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Having a say: influencing your uni

You don't have to be an activist to get involved at UTS. Whether you're passionate about a cause, savvy about building up your CV or just looking for something fun to sink your teeth into, there are so many ways to take part.

So why not contribute to our vibrant campus culture by getting involved in student politics or simply lending a hand to a club when you can? You'll meet interesting people and develop job skills at the same time. Here are some options...

  • DAGS (Disability Action group of Students) is UTS student-led collective. They run informal peer-support meet-ups and are involved in various initiatives around the University.
  • Disability Action Plan Committee (DAPC): The DAPC meets four times a year to implement the measures outlined in the current UTS Disability Action Plan 2010-2014 (UTS DAP). The UTS DAP is the main way our University structures, facilitates and remains accountable to our requirements. Our involvement in this Committee is vital to ensure that student perspectives are accounted for and the Committee is very welcoming of our involvement. Progress may initally appear slow but the measures implemented are definate and concrete, including initiating the creation of this website!
  • Accessible Environments Advisory Group (AEAG): The major re-building programme underway across the UTS campus is keeping this sub-committee of the Disability Action Plan Committee (DAPC) especially active these days. Run by long-standing disability advocate Lawrence Vidioni, it identifies and works to resolve building access issues. Student input provides vital perspective at the Committee's quarterly meetings.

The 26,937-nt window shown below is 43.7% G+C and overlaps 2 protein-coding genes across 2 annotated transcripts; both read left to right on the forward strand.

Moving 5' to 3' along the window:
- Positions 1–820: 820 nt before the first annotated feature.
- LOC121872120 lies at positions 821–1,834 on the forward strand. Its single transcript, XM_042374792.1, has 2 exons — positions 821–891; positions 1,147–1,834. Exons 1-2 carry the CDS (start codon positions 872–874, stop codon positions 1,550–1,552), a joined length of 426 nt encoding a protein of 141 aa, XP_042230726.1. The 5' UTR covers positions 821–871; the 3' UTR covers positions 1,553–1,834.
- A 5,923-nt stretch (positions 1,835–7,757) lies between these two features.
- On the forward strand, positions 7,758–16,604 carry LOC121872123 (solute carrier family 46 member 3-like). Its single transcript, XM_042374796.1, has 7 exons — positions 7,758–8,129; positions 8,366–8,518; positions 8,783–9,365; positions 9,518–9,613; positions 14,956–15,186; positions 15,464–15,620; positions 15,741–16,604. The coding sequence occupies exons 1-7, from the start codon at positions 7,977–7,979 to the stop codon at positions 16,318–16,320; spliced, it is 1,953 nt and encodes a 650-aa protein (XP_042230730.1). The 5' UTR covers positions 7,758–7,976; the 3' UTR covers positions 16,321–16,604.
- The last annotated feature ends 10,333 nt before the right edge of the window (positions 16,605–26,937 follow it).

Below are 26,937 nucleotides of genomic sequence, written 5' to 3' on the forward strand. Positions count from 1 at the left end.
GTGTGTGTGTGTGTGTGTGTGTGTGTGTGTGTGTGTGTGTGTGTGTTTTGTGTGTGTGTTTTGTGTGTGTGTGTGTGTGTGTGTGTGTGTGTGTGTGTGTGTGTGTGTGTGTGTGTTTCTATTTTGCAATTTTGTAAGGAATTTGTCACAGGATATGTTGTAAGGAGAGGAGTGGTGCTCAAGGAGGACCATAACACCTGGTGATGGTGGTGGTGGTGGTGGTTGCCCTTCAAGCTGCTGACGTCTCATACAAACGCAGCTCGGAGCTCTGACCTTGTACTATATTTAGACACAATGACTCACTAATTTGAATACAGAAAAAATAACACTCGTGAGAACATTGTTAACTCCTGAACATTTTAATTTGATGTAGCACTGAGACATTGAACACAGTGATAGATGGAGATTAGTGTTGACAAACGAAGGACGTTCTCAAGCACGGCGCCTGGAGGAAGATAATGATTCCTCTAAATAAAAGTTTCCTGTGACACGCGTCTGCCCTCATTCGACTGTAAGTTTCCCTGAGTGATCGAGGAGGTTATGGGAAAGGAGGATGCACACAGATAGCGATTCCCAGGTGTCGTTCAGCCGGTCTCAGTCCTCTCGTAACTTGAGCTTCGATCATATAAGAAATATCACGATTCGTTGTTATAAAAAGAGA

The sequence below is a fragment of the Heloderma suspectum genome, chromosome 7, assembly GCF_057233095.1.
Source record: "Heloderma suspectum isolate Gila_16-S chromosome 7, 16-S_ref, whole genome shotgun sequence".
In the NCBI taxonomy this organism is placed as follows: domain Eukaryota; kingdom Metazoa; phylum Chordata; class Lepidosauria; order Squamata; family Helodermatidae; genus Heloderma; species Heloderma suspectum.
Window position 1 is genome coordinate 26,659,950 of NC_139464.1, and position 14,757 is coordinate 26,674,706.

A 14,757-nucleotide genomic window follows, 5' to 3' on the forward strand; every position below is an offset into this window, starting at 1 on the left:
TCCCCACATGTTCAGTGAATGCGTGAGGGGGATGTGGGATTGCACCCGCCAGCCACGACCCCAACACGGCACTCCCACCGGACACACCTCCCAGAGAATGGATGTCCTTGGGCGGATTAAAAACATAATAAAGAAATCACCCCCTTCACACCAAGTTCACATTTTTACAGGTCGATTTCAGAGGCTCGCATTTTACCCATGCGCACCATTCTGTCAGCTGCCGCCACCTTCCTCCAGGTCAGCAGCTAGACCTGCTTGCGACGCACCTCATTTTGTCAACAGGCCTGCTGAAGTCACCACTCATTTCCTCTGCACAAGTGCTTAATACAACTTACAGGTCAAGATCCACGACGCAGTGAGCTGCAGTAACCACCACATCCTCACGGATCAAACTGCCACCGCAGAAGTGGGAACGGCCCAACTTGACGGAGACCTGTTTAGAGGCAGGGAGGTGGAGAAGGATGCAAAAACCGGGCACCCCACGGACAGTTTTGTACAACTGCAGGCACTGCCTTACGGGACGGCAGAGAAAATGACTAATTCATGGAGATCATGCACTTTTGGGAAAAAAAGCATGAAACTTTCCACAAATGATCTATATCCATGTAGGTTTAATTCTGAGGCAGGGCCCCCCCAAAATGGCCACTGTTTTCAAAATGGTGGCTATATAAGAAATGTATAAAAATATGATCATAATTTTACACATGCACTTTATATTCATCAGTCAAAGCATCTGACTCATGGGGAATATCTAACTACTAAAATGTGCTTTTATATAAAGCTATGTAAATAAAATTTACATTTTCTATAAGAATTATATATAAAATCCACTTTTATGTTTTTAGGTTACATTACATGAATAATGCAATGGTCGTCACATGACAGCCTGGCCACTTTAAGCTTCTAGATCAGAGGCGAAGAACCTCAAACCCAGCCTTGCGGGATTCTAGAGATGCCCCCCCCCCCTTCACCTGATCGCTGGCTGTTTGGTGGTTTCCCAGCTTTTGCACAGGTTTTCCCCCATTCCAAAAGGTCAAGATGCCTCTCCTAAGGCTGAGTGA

• The Equity Reference Group provides the UTS Council with advice on the achievements of equity and diversity programs at UTS. An Annual Report is provided to Council on staff and student equity indicators.
  • The UTS Students' Association is the official representative body of all UTS students, run by and for students. The activities you can get involved in are many and varied, including the Secondhand Bookshop, Food Coop, and the Vertigo newspaper. The Disability Action Group of Students ('DAGS') are currently operating as the Student Association representatives for those of us with disabilites who are studying here at UTS.
  • Peer Networker: Once you've built up experience as a UTS student consider feeding your knowledge back into the system. Peer Networkers are especially visible during Orientation but also run the Network Cafe buddy system for international newcomers throughout the year.
  • Become a U:Pass Leader (UTS Peer Assisted Study Success) and assist fellow students in bringing their study skills up to speed for those subjects which tend to have a high failure rate.